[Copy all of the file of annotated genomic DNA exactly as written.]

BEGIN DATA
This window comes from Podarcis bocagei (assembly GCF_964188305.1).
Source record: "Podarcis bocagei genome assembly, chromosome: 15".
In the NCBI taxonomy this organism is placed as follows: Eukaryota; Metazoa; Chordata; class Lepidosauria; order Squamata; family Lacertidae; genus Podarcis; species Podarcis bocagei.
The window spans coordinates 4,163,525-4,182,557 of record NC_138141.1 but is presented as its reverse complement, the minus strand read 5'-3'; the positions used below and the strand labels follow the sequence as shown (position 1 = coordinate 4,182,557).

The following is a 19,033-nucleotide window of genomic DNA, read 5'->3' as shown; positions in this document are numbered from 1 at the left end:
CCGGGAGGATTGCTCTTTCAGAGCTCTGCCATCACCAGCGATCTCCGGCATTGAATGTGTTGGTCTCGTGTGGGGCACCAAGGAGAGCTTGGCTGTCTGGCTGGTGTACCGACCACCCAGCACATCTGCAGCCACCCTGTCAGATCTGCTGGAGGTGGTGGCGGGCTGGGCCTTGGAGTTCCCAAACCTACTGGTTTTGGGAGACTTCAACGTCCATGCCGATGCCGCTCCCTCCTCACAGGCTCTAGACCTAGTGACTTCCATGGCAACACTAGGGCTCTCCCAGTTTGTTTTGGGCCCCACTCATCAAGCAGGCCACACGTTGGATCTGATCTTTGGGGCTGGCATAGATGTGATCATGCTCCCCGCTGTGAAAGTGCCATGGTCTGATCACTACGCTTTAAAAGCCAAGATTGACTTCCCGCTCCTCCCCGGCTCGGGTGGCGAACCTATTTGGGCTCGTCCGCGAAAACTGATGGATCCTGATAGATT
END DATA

This window comes from Podarcis bocagei (assembly GCF_964188305.1).
Source record: "Podarcis bocagei genome assembly, chromosome: 15".
In the NCBI taxonomy this organism is placed as follows: Eukaryota; Metazoa; Chordata; class Lepidosauria; order Squamata; family Lacertidae; genus Podarcis; species Podarcis bocagei.
The window spans coordinates 4,163,525-4,182,557 of record NC_138141.1 but is presented as its reverse complement, the minus strand read 5'-3'; the positions used below and the strand labels follow the sequence as shown (position 1 = coordinate 4,182,557).

The following is a 19,033-nucleotide window of genomic DNA, read 5'->3' as shown; positions in this document are numbered from 1 at the left end:
CCGGGAGGATTGCTCTTTCAGAGCTCTGCCATCACCAGCGATCTCCGGCATTGAATGTGTTGGTCTCGTGTGGGGCACCAAGGAGAGCTTGGCTGTCTGGCTGGTGTACCGACCACCCAGCACATCTGCAGCCACCCTGTCAGATCTGCTGGAGGTGGTGGCGGGCTGGGCCTTGGAGTTCCCAAACCTACTGGTTTTGGGAGACTTCAACGTCCATGCCGATGCCGCTCCCTCCTCACAGGCTCTAGACCTAGTGACTTCCATGGCAACACTAGGGCTCTCCCAGTTTGTTTTGGGCCCCACTCATCAAGCAGGCCACACGTTGGATCTGATCTTTGGGGCTGGCATAGATGTGATCATGCTCCCCGCTGTGAAAGTGCCATGGTCTGATCACTACGCTTTAAAAGCCAAGATTGACTTCCCGCTCCTCCCCGGCTCGGGTGGCGAACCTATTTGGGCTCGTCCGCGAAAACTGATGGATCCTGATAGATT